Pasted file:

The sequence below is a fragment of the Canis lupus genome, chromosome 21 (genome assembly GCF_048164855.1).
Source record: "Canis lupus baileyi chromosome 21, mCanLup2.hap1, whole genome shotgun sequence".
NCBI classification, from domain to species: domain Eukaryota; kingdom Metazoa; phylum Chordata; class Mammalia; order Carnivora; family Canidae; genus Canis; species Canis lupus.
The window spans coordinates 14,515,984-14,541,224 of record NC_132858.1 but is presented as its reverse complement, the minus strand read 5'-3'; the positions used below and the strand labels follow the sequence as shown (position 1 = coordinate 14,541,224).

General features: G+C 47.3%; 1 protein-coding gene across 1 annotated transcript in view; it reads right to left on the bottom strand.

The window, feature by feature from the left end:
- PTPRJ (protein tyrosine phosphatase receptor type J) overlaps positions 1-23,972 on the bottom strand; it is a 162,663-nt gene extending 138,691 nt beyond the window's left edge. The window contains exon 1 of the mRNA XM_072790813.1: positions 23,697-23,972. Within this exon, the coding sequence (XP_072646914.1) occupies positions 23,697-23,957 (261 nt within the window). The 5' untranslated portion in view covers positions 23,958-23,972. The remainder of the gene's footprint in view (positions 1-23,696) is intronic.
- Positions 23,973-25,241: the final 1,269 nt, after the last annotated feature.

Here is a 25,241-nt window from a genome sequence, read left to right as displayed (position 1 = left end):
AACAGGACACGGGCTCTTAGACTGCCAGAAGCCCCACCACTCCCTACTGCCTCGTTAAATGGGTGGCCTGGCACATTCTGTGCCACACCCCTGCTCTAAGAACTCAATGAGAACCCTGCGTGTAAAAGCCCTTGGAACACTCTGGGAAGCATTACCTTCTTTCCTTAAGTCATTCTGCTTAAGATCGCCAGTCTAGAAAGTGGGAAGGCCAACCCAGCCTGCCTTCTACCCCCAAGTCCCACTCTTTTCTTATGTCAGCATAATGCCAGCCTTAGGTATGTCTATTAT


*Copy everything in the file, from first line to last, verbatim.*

The sequence below is a fragment of the Canis lupus genome, chromosome 21 (genome assembly GCF_048164855.1).
Source record: "Canis lupus baileyi chromosome 21, mCanLup2.hap1, whole genome shotgun sequence".
NCBI classification, from domain to species: domain Eukaryota; kingdom Metazoa; phylum Chordata; class Mammalia; order Carnivora; family Canidae; genus Canis; species Canis lupus.
The window spans coordinates 14,515,984-14,541,224 of record NC_132858.1 but is presented as its reverse complement, the minus strand read 5'-3'; the positions used below and the strand labels follow the sequence as shown (position 1 = coordinate 14,541,224).

General features: G+C 47.3%; 1 protein-coding gene across 1 annotated transcript in view; it reads right to left on the bottom strand.

The window, feature by feature from the left end:
- PTPRJ (protein tyrosine phosphatase receptor type J) overlaps positions 1-23,972 on the bottom strand; it is a 162,663-nt gene extending 138,691 nt beyond the window's left edge. The window contains exon 1 of the mRNA XM_072790813.1: positions 23,697-23,972. Within this exon, the coding sequence (XP_072646914.1) occupies positions 23,697-23,957 (261 nt within the window). The 5' untranslated portion in view covers positions 23,958-23,972. The remainder of the gene's footprint in view (positions 1-23,696) is intronic.
- Positions 23,973-25,241: the final 1,269 nt, after the last annotated feature.

Here is a 25,241-nt window from a genome sequence, read left to right as displayed (position 1 = left end):
AACAGGACACGGGCTCTTAGACTGCCAGAAGCCCCACCACTCCCTACTGCCTCGTTAAATGGGTGGCCTGGCACATTCTGTGCCACACCCCTGCTCTAAGAACTCAATGAGAACCCTGCGTGTAAAAGCCCTTGGAACACTCTGGGAAGCATTACCTTCTTTCCTTAAGTCATTCTGCTTAAGATCGCCAGTCTAGAAAGTGGGAAGGCCAACCCAGCCTGCCTTCTACCCCCAAGTCCCACTCTTTTCTTATGTCAGCATAATGCCAGCCTTAGGTATGTCTATTAT